Ack! Sorry, I’ve missed the last few Wednesdays. My birthday was in there, as was an out-of-town visit and one week of sickness.

But I’m better now (and older), so back to our regularly scheduled blog!

One of the questions I’m asked most often is, where do you get your ideas?

And honestly, I still don’t have a good answer. I’m sure it’s a combination of life experiences, plus things I’ve read, seen, heard, etc. and a flash of something other that binds them all together in some new way.

All I know for sure is that I love it when new ideas whisper in my ear. And yes, that’s usually the way it happens. Someone new appears on scene to tell me some little snippet about themselves or their situation.

The hardest part for me always is figuring out WHICH idea to pursue. Some of these have been hanging around, waiting in the wings, for literally years. Something about them calls to me, or else they wouldn’t still be in the idea file. (I have both paper and electronic files labled “Ideas.”)

I found this in an article on CNN today, which I found interesting:

“In an interview with Betsy Morris of Fortune, Steve Jobs offered an interesting and, typically, upside-down perspective on focus: ‘People think focus means saying yes to the thing you’ve got to focus on. But that’s not what it means at all. It means saying no to the 100 other good ideas that there are. You have to pick carefully. I’m actually as proud of the many things we haven’t done as the things we have done.'”

Lately I’ve been preoccupied with the concept of finding the “right” idea. I think I’ve always thought that some story ideas are more complete, more functional than others. Or, that others are flawed from the get-go, despite their many appealing qualities, and no matter how much work or time or effort you put into them, they are doomed from the start.

It makes me anxious to think like that because then it feels a bit like gambling when you have to choose what next to work on. You have to bet on the right horse, or you’ll end up broke (i.e. 150 pages in and no story, or worse, a story you hate.)

And that may be partially true…some ideas may be more complete than others from the beginning. But better? I don’t know. Mind you, I’m not talking about their sale-ability or their potential for bestseller-dom, merely an idea’s potential for becoming a complete and functional story.

The more I think about this, the more I wonder if it’s less about the idea and more about me. The theory that some ideas are “better” than others seems kind of flawed (aside from obvious technique issues or marketing/sales impracticalities–like a love story with zombies or something, but I bet someone will find a way to make even that work).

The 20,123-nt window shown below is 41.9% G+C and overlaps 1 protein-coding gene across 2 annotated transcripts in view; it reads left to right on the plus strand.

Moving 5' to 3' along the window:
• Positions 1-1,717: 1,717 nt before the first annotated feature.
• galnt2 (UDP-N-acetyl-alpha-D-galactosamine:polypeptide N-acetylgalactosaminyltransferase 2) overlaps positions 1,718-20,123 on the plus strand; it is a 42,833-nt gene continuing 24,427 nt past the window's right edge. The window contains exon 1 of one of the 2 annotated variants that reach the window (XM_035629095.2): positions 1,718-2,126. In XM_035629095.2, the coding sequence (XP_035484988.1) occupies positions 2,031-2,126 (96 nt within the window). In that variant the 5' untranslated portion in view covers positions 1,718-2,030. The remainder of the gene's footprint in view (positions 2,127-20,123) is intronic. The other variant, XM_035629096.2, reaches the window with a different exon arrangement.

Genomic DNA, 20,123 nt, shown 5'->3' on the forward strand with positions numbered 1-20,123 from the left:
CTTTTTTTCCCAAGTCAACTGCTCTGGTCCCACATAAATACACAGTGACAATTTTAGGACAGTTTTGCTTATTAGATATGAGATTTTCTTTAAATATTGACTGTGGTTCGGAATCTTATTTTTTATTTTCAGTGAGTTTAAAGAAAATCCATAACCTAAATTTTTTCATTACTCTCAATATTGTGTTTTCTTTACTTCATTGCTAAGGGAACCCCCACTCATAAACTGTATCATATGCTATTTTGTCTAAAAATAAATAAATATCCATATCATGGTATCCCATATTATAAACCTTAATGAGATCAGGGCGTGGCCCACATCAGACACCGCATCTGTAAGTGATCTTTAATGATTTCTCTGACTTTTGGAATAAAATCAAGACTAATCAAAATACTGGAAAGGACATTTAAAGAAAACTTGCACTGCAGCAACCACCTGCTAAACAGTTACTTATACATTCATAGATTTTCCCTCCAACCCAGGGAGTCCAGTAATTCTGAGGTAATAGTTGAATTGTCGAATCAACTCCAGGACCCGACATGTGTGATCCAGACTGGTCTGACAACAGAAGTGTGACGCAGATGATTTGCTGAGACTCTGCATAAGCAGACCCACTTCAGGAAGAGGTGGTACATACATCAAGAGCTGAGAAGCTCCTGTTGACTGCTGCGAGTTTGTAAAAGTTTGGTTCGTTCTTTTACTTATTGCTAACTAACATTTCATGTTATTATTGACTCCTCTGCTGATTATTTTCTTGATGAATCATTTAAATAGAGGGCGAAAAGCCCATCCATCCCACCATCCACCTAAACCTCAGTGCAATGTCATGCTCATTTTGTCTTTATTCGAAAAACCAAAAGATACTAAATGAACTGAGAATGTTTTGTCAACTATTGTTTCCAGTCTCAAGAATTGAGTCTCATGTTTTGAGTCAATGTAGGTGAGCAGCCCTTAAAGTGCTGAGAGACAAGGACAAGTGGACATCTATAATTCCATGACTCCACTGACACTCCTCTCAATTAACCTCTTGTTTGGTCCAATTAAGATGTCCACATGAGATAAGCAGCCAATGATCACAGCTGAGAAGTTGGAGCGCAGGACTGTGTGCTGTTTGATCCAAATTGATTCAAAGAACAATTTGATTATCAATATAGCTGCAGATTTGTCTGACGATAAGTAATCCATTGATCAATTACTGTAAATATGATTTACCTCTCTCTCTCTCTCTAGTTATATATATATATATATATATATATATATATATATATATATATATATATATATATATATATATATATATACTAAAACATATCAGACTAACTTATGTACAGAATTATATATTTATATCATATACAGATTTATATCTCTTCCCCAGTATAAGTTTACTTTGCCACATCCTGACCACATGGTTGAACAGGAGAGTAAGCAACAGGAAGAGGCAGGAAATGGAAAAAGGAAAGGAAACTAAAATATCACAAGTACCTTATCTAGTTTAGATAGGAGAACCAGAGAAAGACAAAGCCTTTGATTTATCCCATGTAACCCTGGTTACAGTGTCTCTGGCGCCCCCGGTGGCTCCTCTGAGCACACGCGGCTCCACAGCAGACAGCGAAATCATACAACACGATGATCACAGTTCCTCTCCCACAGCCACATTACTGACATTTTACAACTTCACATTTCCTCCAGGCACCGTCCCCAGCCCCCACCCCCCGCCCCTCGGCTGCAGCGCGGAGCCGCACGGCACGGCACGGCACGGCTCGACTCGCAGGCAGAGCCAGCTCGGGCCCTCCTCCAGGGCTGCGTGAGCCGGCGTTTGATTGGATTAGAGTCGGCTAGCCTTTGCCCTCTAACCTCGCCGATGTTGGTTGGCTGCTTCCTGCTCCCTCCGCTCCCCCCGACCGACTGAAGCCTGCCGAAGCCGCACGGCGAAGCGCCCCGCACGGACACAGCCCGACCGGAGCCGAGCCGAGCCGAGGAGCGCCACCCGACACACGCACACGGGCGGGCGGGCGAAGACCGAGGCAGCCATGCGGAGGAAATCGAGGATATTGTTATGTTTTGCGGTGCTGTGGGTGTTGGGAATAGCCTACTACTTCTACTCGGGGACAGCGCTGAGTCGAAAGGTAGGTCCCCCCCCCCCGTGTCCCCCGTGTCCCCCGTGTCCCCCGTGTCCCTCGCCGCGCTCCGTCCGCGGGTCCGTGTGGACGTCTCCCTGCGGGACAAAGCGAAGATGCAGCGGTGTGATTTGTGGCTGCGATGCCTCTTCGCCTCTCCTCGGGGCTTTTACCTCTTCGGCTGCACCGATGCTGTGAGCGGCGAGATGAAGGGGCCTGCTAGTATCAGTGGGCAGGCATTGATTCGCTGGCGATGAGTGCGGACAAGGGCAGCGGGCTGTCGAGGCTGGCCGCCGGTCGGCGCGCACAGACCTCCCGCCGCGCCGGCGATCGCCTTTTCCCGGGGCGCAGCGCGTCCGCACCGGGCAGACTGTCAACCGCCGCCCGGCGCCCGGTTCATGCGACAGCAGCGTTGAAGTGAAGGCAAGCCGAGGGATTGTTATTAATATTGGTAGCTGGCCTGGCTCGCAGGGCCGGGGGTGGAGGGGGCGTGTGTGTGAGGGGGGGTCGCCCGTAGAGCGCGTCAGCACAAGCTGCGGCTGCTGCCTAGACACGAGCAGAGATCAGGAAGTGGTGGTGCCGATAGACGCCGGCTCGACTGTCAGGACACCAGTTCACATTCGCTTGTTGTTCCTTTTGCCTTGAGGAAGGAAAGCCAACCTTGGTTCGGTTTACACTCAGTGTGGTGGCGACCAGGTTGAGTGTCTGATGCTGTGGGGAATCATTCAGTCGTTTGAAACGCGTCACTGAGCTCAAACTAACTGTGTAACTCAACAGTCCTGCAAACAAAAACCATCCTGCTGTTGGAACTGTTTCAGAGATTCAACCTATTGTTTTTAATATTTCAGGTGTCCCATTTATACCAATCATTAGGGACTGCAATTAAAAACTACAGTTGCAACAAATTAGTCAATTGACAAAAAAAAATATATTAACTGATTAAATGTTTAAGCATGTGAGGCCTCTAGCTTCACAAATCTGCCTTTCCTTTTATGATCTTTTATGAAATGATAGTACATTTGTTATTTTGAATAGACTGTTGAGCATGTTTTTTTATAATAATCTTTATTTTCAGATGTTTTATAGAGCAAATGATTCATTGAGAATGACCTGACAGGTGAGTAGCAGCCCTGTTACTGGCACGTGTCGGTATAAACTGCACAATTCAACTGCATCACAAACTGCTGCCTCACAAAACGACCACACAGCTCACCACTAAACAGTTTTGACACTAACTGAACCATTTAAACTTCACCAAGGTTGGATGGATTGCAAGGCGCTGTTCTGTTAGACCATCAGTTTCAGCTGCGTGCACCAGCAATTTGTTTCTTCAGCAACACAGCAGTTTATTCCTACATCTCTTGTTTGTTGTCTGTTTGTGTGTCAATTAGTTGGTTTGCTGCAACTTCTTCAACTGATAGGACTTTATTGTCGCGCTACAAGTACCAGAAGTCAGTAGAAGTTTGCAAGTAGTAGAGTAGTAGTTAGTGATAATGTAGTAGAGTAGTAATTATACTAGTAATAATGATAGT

I’ve read so many books that took delightfully unusual concepts–ones that people would say, “Oh, that’ll never work,” and executed them brilliantly. Others that have taken tried-and-true stories and flipped them upside down in some way for a fresh perspective.

I’m beginning to wonder if the x-factor is author interest/commitment. For me, some ideas require more development to turn them from a little kernel into a full blown…uh, whatever a kernel becomes. Ear of corn? Popcorn? πŸ™‚

And sometimes in that development process, I get wishy-washy. I like these people, but if I don’t know their story, I’m floundering. Sometimes, to make them part of a story, I have to change things about them or their situation. And then…all of a sudden the developing story isn’t as interesting to me as the kernel was. Or maybe there are too many choices and the process of figuring it out suddenly seems overwhelming and not fun.

Fun. I seriously do think that’s the key. I write because I love it, because it’s fun for me. Not all the time, not every day, and it’s a LOT of hard work, but there are certainly more good days than bad. Otherwise, I wouldn’t do it. Nobody would.

And I have to know enough about the characters and where the story is going to be able to relax enough to have fun.

So maybe that’s the litmus test I’ve been looking for. Not is this the “right” idea…but will it be fun? Am I excited about seeing these scenes play out on paper? Do I know enough about this story that I’ll enjoy seeing it come to life? Or is it more of a vague notion than an idea?

Hmmm. It’s something worth thinking about, at least. πŸ™‚

Random Stuff:
Liar by Justine Larbalestier is fascinating and unsettling. I highly recommend it, but you should come to it with no expectations (or spoilers). Seriously. I finished it two days ago and I’m STILL thinking about it.

–I CANNOT wait for “V” to start next week! November 3 on ABC, people!

–I am SO enjoying my Kindle, which I got for my birthday. I’ll be writing up my experiences about it probably for next week. I have the most fun downloading the free samples to my Kindle and reading them on the couch. It is DANGEROUS, you guys, how easy it is to buy books this way. πŸ™‚

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